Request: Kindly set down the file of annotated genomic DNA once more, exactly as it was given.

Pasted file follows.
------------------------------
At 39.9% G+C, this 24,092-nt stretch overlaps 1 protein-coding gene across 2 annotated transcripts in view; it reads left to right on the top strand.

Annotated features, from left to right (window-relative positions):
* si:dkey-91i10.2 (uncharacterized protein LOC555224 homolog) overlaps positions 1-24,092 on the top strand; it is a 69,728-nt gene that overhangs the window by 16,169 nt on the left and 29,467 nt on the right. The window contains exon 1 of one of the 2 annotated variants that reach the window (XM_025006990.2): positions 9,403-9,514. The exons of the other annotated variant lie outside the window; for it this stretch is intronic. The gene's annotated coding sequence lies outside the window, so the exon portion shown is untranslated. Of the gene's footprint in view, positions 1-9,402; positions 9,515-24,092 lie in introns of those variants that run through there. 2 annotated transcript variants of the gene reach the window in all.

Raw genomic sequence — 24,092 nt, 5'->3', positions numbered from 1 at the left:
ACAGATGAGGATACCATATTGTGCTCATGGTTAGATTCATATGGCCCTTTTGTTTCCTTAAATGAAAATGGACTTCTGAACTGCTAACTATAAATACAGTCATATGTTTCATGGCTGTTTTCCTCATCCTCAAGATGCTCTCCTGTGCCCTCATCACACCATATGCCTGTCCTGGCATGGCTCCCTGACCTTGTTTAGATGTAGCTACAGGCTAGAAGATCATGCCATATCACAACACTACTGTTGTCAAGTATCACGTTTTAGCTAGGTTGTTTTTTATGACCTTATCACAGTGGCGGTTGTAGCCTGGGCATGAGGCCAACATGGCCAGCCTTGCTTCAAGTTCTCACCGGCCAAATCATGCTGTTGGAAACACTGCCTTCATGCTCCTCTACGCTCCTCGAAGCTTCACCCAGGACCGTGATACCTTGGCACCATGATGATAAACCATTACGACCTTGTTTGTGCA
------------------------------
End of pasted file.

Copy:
At 39.9% G+C, this 24,092-nt stretch overlaps 1 protein-coding gene across 2 annotated transcripts in view; it reads left to right on the top strand.

Annotated features, from left to right (window-relative positions):
* si:dkey-91i10.2 (uncharacterized protein LOC555224 homolog) overlaps positions 1-24,092 on the top strand; it is a 69,728-nt gene that overhangs the window by 16,169 nt on the left and 29,467 nt on the right. The window contains exon 1 of one of the 2 annotated variants that reach the window (XM_025006990.2): positions 9,403-9,514. The exons of the other annotated variant lie outside the window; for it this stretch is intronic. The gene's annotated coding sequence lies outside the window, so the exon portion shown is untranslated. Of the gene's footprint in view, positions 1-9,402; positions 9,515-24,092 lie in introns of those variants that run through there. 2 annotated transcript variants of the gene reach the window in all.

Raw genomic sequence — 24,092 nt, 5'->3', positions numbered from 1 at the left:
ACAGATGAGGATACCATATTGTGCTCATGGTTAGATTCATATGGCCCTTTTGTTTCCTTAAATGAAAATGGACTTCTGAACTGCTAACTATAAATACAGTCATATGTTTCATGGCTGTTTTCCTCATCCTCAAGATGCTCTCCTGTGCCCTCATCACACCATATGCCTGTCCTGGCATGGCTCCCTGACCTTGTTTAGATGTAGCTACAGGCTAGAAGATCATGCCATATCACAACACTACTGTTGTCAAGTATCACGTTTTAGCTAGGTTGTTTTTTATGACCTTATCACAGTGGCGGTTGTAGCCTGGGCATGAGGCCAACATGGCCAGCCTTGCTTCAAGTTCTCACCGGCCAAATCATGCTGTTGGAAACACTGCCTTCATGCTCCTCTACGCTCCTCGAAGCTTCACCCAGGACCGTGATACCTTGGCACCATGATGATAAACCATTACGACCTTGTTTGTGCA